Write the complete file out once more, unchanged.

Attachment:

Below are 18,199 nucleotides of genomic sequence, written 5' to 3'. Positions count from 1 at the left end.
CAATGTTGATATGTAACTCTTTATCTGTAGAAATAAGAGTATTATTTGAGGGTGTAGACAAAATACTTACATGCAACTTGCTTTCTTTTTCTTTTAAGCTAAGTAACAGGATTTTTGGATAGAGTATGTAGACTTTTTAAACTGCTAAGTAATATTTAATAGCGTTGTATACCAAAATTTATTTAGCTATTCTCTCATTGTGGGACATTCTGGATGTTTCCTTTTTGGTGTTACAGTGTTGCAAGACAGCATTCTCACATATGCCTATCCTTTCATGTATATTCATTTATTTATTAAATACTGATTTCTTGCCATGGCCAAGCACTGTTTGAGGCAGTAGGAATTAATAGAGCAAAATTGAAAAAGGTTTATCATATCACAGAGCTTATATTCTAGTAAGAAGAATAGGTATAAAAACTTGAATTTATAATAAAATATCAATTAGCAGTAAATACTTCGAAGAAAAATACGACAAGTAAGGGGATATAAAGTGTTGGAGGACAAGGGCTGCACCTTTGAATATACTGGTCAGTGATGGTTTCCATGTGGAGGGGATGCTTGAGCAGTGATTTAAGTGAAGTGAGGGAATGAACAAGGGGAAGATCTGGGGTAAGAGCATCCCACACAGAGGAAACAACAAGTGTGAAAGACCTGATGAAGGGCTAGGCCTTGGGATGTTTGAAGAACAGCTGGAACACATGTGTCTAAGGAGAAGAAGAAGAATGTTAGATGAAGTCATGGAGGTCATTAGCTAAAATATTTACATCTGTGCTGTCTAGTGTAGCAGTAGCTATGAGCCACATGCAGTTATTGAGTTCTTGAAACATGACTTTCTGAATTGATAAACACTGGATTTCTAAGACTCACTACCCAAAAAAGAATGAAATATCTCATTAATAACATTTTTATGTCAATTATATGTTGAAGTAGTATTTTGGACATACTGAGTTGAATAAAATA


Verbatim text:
Below are 18,199 nucleotides of genomic sequence, written 5' to 3'. Positions count from 1 at the left end.
CAATGTTGATATGTAACTCTTTATCTGTAGAAATAAGAGTATTATTTGAGGGTGTAGACAAAATACTTACATGCAACTTGCTTTCTTTTTCTTTTAAGCTAAGTAACAGGATTTTTGGATAGAGTATGTAGACTTTTTAAACTGCTAAGTAATATTTAATAGCGTTGTATACCAAAATTTATTTAGCTATTCTCTCATTGTGGGACATTCTGGATGTTTCCTTTTTGGTGTTACAGTGTTGCAAGACAGCATTCTCACATATGCCTATCCTTTCATGTATATTCATTTATTTATTAAATACTGATTTCTTGCCATGGCCAAGCACTGTTTGAGGCAGTAGGAATTAATAGAGCAAAATTGAAAAAGGTTTATCATATCACAGAGCTTATATTCTAGTAAGAAGAATAGGTATAAAAACTTGAATTTATAATAAAATATCAATTAGCAGTAAATACTTCGAAGAAAAATACGACAAGTAAGGGGATATAAAGTGTTGGAGGACAAGGGCTGCACCTTTGAATATACTGGTCAGTGATGGTTTCCATGTGGAGGGGATGCTTGAGCAGTGATTTAAGTGAAGTGAGGGAATGAACAAGGGGAAGATCTGGGGTAAGAGCATCCCACACAGAGGAAACAACAAGTGTGAAAGACCTGATGAAGGGCTAGGCCTTGGGATGTTTGAAGAACAGCTGGAACACATGTGTCTAAGGAGAAGAAGAAGAATGTTAGATGAAGTCATGGAGGTCATTAGCTAAAATATTTACATCTGTGCTGTCTAGTGTAGCAGTAGCTATGAGCCACATGCAGTTATTGAGTTCTTGAAACATGACTTTCTGAATTGATAAACACTGGATTTCTAAGACTCACTACCCAAAAAAGAATGAAATATCTCATTAATAACATTTTTATGTCAATTATATGTTGAAGTAGTATTTTGGACATACTGAGTTGAATAAAATA